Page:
This talk on judicial precedent and Aboriginal title combines legal history and current law. The legal history is important because it informs the current law. It also reveals the racism in Canadian law that retarded the development of the concept of Aboriginal title until the 1970s.
My discussion of the early case law focuses on St. Catherine’s Milling and Lumber Co. v. The Queen, decided by the Privy Council in 1888. It was the leading judicial precedent on the source and content of Aboriginal title right up to the Supreme Court of Canada’s 1973 decision in Calder v. Attorney General of British Columbia. The question in St. Catherine’s was this: Did the Crown in right of Ontario or the Crown in right of Canada benefit from the surrender by the Saulteaux people of the Anishinaabe Nation of their Aboriginal title by Treaty 3 in 1873?
Treaty 3 covers lands around the Lake of the Woods in north-western Ontario. The treaty extends over 55,000 square miles, an area slightly larger than New Brunswick and Nova Scotia combined. The Privy Council decided that the surrender of Aboriginal title benefitted Ontario because the province had the underlying title to the Saulteaux’s lands due to section 109 of the Constitution Act, 1867, which provides that the original four provinces that joined together in Confederation retained most of their public lands.
That ruling has never been questioned by the courts, and I am not questioning it now. But in reaching this conclusion, the Privy Council also offered an opinion on Aboriginal title, describing it as “a personal and usufructuary right, dependent upon the good will of the sovereign.” As for the Crown’s underlying, pre-treaty title, which their Lordships thought the Crown got as a result of the cession of French Canada to Britain by the 1763 Treaty of Paris, it was regarded as a substantial and paramount interest upon which the Aboriginal title was a mere burden.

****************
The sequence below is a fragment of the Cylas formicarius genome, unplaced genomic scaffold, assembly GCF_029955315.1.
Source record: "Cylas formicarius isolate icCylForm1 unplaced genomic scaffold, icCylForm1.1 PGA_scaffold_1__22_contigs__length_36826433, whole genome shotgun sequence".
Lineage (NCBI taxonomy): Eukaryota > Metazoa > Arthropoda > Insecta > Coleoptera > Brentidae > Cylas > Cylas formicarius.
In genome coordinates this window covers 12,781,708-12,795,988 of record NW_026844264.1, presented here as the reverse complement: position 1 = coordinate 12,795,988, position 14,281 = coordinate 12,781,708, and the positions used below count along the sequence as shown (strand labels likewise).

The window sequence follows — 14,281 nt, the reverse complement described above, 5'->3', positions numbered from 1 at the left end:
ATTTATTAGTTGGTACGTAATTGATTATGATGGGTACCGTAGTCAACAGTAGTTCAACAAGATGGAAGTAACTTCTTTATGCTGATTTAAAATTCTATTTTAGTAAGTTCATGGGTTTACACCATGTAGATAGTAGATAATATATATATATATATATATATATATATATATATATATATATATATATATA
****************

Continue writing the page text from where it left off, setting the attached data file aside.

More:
Soon after Britain acquired New France, George III issued the Royal Proclamation of 1763 to protect Indigenous land rights in North America from unscrupulous settlers. Lord Watson, speaking for the Privy Council, said that the Saulteaux’s possession of their lands, “such as it was,” could only be attributed to the Proclamation. His description of Aboriginal title as a “personal and usufructuary right” was based entirely on his interpretation of the Proclamation. It was not based on the common law or Indigenous law.
This description governed the legal understanding of Aboriginal title from 1888 until 1973, when it was finally questioned by the Supreme Court in Calder. It was subsequently rejected by the Court in Delgamuukw v. British Columbia in 1997. Recently, in Tsilhqot’in Nation v. British Columbia, the Court affirmed the holding in Delgamuukw that Aboriginal title amounts to the entire beneficial interest in the land, so the Crown’s underlying title has no beneficial content whatsoever. My understanding is that the Crown’s underlying title to unceded Aboriginal title land is equivalent to the Crown’s right to escheat underlying a fee simple estate.